The Nobel Prize in Literature, that stuffy, hermetic institution, has managed to draw more mainstream interest, and controversy, than is usual for a literary prize. Part of this has to do with the fact that the dozen or so members of the Swedish Academy, the awarding body, has decided to “finally” nominate an American, a full 21 years after Toni Morrison, and only a few years after the Academy’s permanent secretary claimed that “Americans do not contribute to world literature or translation”, and thus would not be rewarded collectively or individually for the rest of our lifetimes. The winner of this year’s prize is a little-known poet from Minnesota named Robert Zimmerman. However noble the attempt, it looks like another huge miss for the cloistered Scandinavian curators of international belles-lettres.
Joking aside, the reaction to the win by Bob Dylan seem to run the gamut, from unbridled passion to undisguised disgust. Those of the latter camp are either offended that the American in question was not named Philip Roth, Don DeLillo, or Thomas Pynchon, or that the Academy had stooped to honoring a mere musician, a writer of popular songs, rather than a novelist. Criticisms of the Nobel Committee have long been easy to generate, due to the loose wording of the original mandate by Alfred Nobel, the secrecy of the process, and the relative obscurity of many of the winners. For my part, I am as guilty as anyone else of unloading on the Prize every few years when the winner is someone from a non-English-speaking or Western European country who is almost wholly unknown to the world. My very first blog post was a modestly self-righteous little screed to that nature, which also included some of the long list of worthy authors never given the Nobel (Tolstoy!, Joyce!, Borges!, Nabokov!….), and in which I actually name-dropped Bob Dylan as worthy of the award. I have softened somewhat in my stance, partly due to wider reading, partly due to the realization that such a Prize is merely the subjective and arbitrary opinion of a small number of Swedes, and not an annual nomination of the greatest living author dictated by Zeus from Olympus. In fact, the Academy has an impossible job, and they seem to go about it in two ways: popular, well-known authors from English-speaking or Western European countries are occasionally given their due based on their life work (say, T.S. Eliot, or Saul Bellow); or, virtually “unknown” authors from Scandinavia or other parts of the world are awarded for their various contributions to literary tradition. For every Hemingway and Faulkner (category 1), there is a Mo Yan or Herta Müller (category 2). I have increasingly come to appreciate the “unknown” winners as much as the popular ones, even if I have not read any of them and, and most cases, never will. It is in many ways a courageous stance to take, and also a more universal one. The Nobel is the oldest and most prestigious international prize, and to only award people from a certain cultural or geographical background would be parochial, small-minded. Besides, it is a private award with its own internal logic and criteria and money, and they can do with it what they like.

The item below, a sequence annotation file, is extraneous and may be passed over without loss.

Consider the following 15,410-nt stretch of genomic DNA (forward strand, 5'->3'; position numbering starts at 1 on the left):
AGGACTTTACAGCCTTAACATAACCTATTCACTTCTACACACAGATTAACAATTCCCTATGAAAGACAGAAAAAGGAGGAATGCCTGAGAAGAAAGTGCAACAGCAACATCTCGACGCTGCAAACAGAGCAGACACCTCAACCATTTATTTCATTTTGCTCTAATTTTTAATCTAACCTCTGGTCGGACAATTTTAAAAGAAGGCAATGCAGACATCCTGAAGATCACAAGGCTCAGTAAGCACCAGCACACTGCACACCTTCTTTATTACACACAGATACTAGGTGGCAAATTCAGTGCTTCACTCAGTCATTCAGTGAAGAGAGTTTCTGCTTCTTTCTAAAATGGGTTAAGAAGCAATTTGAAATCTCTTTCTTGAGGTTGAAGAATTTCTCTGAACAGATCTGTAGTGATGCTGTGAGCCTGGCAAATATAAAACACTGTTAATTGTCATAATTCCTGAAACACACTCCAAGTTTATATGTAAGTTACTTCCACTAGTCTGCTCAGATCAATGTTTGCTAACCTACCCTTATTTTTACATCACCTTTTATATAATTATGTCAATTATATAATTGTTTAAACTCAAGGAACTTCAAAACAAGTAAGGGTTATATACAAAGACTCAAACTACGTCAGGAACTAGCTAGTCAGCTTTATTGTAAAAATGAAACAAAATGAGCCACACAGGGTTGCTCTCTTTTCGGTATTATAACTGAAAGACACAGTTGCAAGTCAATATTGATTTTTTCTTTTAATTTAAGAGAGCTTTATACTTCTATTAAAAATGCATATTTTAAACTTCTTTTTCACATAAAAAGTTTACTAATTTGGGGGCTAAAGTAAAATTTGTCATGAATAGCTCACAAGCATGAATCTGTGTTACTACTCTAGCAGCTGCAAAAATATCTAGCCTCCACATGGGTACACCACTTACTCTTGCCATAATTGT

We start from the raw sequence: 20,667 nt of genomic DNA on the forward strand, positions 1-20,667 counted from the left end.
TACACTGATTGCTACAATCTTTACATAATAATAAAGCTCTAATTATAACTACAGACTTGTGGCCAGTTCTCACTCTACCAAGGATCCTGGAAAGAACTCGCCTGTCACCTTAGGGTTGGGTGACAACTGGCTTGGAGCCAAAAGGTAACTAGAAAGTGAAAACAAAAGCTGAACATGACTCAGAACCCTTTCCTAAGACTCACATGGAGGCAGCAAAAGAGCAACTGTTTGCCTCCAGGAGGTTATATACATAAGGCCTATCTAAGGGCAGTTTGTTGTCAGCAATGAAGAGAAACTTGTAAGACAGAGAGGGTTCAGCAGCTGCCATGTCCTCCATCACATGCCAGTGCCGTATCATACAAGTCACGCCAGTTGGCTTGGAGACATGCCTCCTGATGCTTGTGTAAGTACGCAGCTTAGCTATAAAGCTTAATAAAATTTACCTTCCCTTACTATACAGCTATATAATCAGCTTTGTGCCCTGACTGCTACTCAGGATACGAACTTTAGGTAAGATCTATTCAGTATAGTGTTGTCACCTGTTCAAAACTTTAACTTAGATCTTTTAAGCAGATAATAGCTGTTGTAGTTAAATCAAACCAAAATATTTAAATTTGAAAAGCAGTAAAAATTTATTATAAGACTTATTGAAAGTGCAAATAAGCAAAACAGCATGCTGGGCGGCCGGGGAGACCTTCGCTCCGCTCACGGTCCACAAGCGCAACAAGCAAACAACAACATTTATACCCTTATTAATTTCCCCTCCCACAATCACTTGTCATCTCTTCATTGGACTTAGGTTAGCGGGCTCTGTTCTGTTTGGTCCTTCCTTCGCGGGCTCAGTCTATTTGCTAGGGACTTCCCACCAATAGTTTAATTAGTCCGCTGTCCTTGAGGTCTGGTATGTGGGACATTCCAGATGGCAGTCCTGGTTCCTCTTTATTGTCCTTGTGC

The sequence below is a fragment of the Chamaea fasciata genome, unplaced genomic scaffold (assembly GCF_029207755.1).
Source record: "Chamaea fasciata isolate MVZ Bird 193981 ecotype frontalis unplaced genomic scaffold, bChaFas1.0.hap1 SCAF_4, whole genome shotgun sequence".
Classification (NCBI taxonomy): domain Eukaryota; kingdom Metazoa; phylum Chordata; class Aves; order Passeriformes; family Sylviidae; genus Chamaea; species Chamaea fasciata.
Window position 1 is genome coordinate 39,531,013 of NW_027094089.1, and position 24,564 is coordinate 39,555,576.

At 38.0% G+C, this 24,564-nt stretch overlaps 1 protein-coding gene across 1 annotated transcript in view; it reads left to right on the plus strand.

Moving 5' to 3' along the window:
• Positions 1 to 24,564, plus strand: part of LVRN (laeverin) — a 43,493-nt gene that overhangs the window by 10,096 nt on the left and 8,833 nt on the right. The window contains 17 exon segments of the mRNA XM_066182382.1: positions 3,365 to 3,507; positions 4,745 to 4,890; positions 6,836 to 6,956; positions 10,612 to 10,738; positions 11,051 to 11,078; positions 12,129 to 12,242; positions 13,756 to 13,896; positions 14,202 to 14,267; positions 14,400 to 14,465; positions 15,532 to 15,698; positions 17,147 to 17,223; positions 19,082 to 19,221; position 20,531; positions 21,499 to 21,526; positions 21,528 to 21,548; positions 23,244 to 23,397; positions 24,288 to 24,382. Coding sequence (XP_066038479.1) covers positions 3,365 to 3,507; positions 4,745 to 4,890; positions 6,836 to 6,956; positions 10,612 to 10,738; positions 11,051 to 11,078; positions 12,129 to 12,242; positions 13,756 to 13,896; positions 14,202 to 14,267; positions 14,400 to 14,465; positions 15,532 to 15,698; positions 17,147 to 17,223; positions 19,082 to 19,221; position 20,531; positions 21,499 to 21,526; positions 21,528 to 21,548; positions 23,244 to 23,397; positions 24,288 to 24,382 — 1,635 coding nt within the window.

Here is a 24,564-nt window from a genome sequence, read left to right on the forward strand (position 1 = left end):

He’s got the look of a poet, and he knows it.
On that note, I would like to cast my lot with the applauders of the laureling of Bob Dylan. As far as I can tell, only 10 of the 113 winners of the Prize have been primarily poets. Dylan would be the 11th if we consider his lyrics as strictly poetry (though that would limit his underrated musical prowess). The most dominant literary form of the modern age is the novel, and the majority of the winners have been mostly or partly novelists. Dramatists make up a minority of the other winners (from George Bernard Shaw to Harold Pinter, including the strange choice of the Italian satirist Dario Fo), and there are also plenty of primarily non-fiction writers like historians (Mommsen and even (!)Winston Churchill) or philosophers (Henri Bergson and Bertrand Russell; Sartre nobly declined his). Often the Prize is given for lifetime achievement, and only rarely is any specific work cited as a major reason for the award (Hemingway for Old Man and the Sea; Thomas Mann for Buddenbrooks). Following the dominant trend, Bob Dylan was cited for his unique poetic expressions “within the great American song tradition”, and not for any single work (therefore, it isn’t like one of those occasional Rolling Stone Magazine lists that names “Like a Rolling Stone the best rock song ever). Nevertheless, the chairperson of the Committee did issue a follow-up comment, and a possibly preemptive defense against detractors, saying the album Blonde on Blonde would be a good starting place to his work. This is strange in a way, since anyone at all familiar with Bob Dylan would necessarily be familiar with this album.